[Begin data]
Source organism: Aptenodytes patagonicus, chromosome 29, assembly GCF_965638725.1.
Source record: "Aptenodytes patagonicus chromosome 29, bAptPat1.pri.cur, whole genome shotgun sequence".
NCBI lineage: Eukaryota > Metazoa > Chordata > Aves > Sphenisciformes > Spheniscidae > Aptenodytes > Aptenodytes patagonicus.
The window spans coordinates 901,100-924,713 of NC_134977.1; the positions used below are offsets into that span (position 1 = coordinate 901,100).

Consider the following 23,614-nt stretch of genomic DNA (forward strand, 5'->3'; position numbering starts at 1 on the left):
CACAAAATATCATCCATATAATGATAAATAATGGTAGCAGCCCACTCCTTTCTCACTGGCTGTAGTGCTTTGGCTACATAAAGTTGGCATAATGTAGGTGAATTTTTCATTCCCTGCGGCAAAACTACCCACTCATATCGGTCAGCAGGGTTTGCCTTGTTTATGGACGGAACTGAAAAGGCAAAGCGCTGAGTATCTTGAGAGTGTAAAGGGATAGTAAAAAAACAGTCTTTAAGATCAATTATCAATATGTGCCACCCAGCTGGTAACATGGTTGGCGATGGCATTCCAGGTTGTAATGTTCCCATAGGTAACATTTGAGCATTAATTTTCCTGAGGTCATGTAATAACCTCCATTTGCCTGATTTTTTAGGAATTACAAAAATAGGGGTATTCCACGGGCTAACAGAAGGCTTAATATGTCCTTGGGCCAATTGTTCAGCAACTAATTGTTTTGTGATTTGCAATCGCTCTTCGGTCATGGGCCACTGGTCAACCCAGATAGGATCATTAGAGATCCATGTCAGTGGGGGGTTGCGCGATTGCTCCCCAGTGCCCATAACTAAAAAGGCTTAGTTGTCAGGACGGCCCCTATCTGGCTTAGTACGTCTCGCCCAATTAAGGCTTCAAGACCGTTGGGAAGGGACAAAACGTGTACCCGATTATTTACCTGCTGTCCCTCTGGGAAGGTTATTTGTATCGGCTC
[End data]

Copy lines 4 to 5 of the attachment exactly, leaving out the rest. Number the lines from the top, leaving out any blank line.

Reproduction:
The window spans coordinates 901,100-924,713 of NC_134977.1; the positions used below are offsets into that span (position 1 = coordinate 901,100).

Consider the following 23,614-nt stretch of genomic DNA (forward strand, 5'->3'; position numbering starts at 1 on the left):